Where are you finding inspiration now?<p>The pieces that inspire me the most and give me the most hope are seeing people engaged in resistance during a pandemic to defend the planet and defend life for someone who's not even born yet. That's incredibly powerful to be part of and to see that happen in real time.</p><p>To watch someone harvest wild rice for the first time, to watch someone stop destruction of a place in real time for a day — that's really powerful. To see young people finding their voices and using their bodies to try to protect what's supposed to be their world. They are literally fighting for life and their right to a future. That's a really beautiful thing to see, and it's really inspiring and hopeful.</p><p>We've trained hundreds of people over the last two and a half years in direct action. I try to push folks to think about direct action not just as being about getting arrested or something like that. To me, it's about standing with the Earth in a real way, putting something at risk and being uncomfortable. I don't think that we're going to solve the climate crisis comfortably. I don't think we're going to solar panel or policy-make our way out of this massive existential threat we're facing.</p><p>To take action is to do something in community with the Earth. To think about our own connection to her in everything that we do. I like to remind people that Native people are 5% of the world's population and we're holding <a href="https://www.iucn.org/news/secretariat/201908/iucn-director-generals-statement-international-day-worlds-indigenous-peoples-2019#:~:text=For%20centuries%2C%20indigenous%20peoples%20across,preserved%20much%20of%20Earth's%20biodiversity.&text=As%20much%20as%2080%25%20of,in%20the%20world's%20tropical%20forests." target="_blank">80% of the world's [forest] biodiversity</a>.</p><p>That isn't by accident or happenstance. That is because we have a deep connection to the Earth and an understanding that the Earth is a living being, just like we are.</p>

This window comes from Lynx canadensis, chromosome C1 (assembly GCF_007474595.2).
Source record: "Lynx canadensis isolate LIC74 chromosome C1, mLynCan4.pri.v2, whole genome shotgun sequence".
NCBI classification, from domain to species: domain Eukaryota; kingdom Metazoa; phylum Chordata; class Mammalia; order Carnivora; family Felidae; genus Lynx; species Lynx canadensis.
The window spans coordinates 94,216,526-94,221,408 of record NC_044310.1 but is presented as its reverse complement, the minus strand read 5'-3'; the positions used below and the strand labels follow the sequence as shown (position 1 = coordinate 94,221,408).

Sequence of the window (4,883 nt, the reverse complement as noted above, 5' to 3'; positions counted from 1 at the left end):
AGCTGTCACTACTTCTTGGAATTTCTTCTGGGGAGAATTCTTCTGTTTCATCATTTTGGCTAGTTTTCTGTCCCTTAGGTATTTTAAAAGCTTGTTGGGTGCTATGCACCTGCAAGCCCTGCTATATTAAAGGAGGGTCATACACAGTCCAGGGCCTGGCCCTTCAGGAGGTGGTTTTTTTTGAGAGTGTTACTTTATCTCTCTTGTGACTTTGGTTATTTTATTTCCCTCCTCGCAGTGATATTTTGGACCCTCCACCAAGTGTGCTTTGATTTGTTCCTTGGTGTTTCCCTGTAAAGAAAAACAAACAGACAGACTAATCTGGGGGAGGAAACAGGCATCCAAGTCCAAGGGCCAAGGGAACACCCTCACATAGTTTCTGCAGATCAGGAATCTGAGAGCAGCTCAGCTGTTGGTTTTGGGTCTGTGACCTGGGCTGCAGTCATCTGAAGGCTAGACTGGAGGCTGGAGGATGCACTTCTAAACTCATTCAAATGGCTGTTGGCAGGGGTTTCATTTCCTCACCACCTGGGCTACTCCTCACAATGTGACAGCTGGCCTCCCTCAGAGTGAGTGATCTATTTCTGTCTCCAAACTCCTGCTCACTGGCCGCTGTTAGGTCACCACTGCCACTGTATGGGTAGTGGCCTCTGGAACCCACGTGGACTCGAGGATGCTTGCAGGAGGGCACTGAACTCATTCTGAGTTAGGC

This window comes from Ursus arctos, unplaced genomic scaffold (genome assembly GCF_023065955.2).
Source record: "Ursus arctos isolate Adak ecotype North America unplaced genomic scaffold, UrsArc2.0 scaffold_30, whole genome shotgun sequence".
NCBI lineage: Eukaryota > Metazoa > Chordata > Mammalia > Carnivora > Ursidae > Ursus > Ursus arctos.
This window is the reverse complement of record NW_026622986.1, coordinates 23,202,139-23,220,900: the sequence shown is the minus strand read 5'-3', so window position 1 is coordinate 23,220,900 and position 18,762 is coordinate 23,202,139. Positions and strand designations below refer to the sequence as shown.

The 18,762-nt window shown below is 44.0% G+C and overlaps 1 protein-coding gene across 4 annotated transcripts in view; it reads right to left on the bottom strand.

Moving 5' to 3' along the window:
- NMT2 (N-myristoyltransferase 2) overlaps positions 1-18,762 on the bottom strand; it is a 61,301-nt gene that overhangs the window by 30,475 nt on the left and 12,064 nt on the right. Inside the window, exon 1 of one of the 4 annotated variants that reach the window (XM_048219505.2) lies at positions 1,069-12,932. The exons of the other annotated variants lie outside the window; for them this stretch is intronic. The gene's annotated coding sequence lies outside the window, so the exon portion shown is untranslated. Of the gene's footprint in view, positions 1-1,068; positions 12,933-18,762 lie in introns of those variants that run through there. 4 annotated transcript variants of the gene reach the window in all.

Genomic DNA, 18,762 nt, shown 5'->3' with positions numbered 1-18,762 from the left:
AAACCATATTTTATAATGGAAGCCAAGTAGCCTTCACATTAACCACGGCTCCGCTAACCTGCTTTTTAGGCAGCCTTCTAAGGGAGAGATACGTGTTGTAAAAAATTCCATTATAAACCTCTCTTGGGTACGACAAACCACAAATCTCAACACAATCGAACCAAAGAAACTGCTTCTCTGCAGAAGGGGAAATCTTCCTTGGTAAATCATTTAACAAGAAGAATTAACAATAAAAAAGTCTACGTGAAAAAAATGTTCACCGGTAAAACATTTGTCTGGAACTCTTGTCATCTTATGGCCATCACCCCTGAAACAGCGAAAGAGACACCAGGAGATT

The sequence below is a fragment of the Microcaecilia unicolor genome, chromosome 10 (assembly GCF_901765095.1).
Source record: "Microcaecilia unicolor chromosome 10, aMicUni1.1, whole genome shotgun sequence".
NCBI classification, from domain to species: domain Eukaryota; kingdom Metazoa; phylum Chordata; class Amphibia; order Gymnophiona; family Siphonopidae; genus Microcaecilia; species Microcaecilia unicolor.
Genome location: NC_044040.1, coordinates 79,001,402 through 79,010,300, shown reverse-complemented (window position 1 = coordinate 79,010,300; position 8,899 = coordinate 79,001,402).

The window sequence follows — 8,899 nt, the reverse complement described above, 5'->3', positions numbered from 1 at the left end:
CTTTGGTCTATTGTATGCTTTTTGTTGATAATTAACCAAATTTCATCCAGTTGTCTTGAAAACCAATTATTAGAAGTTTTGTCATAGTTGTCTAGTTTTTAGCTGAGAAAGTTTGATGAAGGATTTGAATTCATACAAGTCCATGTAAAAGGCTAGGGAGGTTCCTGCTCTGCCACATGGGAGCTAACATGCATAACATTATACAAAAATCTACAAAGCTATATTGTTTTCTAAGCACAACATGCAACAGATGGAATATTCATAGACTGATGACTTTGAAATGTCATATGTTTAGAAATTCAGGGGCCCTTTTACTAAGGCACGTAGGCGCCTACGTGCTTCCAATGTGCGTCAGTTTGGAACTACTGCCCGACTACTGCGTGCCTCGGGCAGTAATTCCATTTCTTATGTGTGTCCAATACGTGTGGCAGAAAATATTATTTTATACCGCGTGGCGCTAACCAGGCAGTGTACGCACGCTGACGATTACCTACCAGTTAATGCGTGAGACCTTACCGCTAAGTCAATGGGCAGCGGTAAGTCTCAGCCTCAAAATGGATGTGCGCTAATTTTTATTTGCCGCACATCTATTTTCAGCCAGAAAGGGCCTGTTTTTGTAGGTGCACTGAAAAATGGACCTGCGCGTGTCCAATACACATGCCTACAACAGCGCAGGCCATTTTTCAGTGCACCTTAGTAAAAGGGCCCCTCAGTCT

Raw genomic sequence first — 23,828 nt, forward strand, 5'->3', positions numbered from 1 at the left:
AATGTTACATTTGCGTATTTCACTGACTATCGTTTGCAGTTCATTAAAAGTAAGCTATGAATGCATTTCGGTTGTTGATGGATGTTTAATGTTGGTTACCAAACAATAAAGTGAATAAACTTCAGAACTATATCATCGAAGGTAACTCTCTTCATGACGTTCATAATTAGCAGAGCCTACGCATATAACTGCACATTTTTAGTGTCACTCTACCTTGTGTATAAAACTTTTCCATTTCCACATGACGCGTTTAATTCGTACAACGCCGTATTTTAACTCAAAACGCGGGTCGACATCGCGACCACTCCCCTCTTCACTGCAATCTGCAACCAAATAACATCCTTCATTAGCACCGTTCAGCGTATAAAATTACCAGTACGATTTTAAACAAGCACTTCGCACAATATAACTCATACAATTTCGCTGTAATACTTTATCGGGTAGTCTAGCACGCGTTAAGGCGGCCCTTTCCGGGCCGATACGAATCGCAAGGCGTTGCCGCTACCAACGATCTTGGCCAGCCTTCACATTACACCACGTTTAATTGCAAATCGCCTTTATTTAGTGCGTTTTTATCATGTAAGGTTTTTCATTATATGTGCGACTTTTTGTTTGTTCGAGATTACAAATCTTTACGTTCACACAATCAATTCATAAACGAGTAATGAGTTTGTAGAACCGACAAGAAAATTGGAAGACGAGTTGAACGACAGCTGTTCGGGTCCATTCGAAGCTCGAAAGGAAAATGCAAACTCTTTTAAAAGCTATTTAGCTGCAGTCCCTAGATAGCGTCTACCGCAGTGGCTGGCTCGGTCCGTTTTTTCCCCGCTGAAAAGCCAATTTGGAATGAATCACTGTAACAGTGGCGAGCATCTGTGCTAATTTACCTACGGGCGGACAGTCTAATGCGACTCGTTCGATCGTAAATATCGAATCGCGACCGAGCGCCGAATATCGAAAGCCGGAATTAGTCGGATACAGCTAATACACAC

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By Thomas Hertel
Growing food in a sustainable, environmentally friendly way – while also producing enough of it – is among the most important challenges facing the U.S. and the world today.
The ongoing COVID-19 pandemic has reminded us that food security can't be taken for granted. Putting affordable food on the table requires both innovative producers and well-functioning markets and global supply chains. With disruptions to the system, prices rise, food is scarce – and people go hungry.